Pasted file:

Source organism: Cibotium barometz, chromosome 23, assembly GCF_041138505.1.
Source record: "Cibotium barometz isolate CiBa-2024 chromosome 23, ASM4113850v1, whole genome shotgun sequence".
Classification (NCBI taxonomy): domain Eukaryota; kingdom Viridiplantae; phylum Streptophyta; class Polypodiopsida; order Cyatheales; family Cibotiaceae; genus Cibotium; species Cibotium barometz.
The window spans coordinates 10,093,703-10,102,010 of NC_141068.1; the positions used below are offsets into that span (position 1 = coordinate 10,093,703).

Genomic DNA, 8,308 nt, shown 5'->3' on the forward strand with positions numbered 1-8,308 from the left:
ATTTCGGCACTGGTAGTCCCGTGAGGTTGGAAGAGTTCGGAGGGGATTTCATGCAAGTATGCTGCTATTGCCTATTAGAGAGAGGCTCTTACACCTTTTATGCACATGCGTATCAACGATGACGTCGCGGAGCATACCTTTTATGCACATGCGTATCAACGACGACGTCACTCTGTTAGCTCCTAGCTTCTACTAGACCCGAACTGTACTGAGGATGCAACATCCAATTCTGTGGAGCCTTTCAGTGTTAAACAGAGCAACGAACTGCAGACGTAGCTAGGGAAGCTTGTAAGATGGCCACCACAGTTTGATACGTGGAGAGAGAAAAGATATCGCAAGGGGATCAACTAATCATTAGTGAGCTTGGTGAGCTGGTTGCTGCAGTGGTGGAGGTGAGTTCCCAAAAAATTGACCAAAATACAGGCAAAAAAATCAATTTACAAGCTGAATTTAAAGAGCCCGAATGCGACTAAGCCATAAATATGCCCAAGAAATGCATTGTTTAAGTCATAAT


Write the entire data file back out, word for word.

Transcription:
Source organism: Cibotium barometz, chromosome 23, assembly GCF_041138505.1.
Source record: "Cibotium barometz isolate CiBa-2024 chromosome 23, ASM4113850v1, whole genome shotgun sequence".
Classification (NCBI taxonomy): domain Eukaryota; kingdom Viridiplantae; phylum Streptophyta; class Polypodiopsida; order Cyatheales; family Cibotiaceae; genus Cibotium; species Cibotium barometz.
The window spans coordinates 10,093,703-10,102,010 of NC_141068.1; the positions used below are offsets into that span (position 1 = coordinate 10,093,703).

Genomic DNA, 8,308 nt, shown 5'->3' on the forward strand with positions numbered 1-8,308 from the left:
ATTTCGGCACTGGTAGTCCCGTGAGGTTGGAAGAGTTCGGAGGGGATTTCATGCAAGTATGCTGCTATTGCCTATTAGAGAGAGGCTCTTACACCTTTTATGCACATGCGTATCAACGATGACGTCGCGGAGCATACCTTTTATGCACATGCGTATCAACGACGACGTCACTCTGTTAGCTCCTAGCTTCTACTAGACCCGAACTGTACTGAGGATGCAACATCCAATTCTGTGGAGCCTTTCAGTGTTAAACAGAGCAACGAACTGCAGACGTAGCTAGGGAAGCTTGTAAGATGGCCACCACAGTTTGATACGTGGAGAGAGAAAAGATATCGCAAGGGGATCAACTAATCATTAGTGAGCTTGGTGAGCTGGTTGCTGCAGTGGTGGAGGTGAGTTCCCAAAAAATTGACCAAAATACAGGCAAAAAAATCAATTTACAAGCTGAATTTAAAGAGCCCGAATGCGACTAAGCCATAAATATGCCCAAGAAATGCATTGTTTAAGTCATAAT